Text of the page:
nico at cryptonector.com
Sun Feb 16 11:57:05 PST 2014
On Sun, Feb 16, 2014 at 5:04 AM, Julian Reschke <julian.reschke at gmx.de> wrote:
>> 2.41.3. 'style' attribute
>> The style for the paragraph. Specifying a style will cause a change
>> in the formatting of the paragraph in the non-canonical formats
>> generated by a processor. The default value is "normal". Other
>> values are "blockquote" for a block quotation and "note" for regular
>> text that is meant to be indented from the left margin.
> I believe that overloading <t> is the wrong approach. It's a bit similar to
> using spanx/div for everything in HTML, and to delegate styling to CSS.
Strong +1. As Julian says, if this is needed for blockquotes, then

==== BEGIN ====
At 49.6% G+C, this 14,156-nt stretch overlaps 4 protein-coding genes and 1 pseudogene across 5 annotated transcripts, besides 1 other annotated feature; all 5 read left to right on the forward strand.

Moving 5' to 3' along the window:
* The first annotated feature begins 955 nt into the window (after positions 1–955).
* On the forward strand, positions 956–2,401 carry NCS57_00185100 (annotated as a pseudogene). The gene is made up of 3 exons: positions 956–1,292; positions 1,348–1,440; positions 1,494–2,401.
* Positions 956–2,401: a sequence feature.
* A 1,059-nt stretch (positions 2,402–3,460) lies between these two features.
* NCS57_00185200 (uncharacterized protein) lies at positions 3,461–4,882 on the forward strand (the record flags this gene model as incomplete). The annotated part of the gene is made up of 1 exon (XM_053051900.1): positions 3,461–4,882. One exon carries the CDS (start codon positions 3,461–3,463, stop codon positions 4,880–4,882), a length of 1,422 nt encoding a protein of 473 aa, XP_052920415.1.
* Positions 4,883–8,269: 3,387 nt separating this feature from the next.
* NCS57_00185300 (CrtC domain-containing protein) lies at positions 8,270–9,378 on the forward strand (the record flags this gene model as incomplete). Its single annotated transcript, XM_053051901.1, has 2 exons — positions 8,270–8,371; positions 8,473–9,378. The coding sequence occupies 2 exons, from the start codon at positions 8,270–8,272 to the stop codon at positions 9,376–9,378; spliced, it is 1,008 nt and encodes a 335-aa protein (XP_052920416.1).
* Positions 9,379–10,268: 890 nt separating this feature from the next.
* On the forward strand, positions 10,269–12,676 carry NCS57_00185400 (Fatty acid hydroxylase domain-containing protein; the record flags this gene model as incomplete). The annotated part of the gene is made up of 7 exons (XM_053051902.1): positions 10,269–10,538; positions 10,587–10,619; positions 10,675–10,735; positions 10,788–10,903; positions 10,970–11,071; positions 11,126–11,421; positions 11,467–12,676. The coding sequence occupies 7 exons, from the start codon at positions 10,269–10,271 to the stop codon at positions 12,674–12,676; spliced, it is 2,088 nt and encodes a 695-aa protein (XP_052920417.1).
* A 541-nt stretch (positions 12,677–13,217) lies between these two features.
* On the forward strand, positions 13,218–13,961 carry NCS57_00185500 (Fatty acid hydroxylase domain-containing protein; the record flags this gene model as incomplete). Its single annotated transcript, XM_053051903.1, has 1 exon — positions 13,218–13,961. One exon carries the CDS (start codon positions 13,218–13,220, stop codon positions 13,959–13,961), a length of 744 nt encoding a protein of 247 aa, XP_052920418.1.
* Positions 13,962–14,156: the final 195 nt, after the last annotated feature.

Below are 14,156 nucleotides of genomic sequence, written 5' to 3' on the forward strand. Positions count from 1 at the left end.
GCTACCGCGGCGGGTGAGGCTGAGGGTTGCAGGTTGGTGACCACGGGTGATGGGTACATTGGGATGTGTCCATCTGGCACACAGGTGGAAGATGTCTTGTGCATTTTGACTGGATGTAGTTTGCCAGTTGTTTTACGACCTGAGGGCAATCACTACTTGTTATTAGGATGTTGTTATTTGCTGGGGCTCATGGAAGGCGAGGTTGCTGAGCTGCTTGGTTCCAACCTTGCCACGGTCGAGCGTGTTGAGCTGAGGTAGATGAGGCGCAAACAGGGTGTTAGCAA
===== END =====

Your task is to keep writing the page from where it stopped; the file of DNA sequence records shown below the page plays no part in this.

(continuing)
add a block quote element.
Often there's a need to add emphasis to one or few words. Style
should be more granular than at the paragraph level. There should be
no italic, bold, and so on -- just one or more forms of emphasis.
I would also not say that only non-canonical output formats will
display status. This makes no sense given that we could end up with
HTML as a canonical output format. And even for text, man pages use
underscore and bold all that time when displayed on a terminal,
something that could conceivably be a display option for text-format
RFCs (no that I'm proposing this!). Also, we might have a convention
for using delimiting underscores and asterisks to denote emphasis in
truly plain text renderings. Limit yourself to stating that style may
not be rendered in some cases, and to not specifying *actual* styles.
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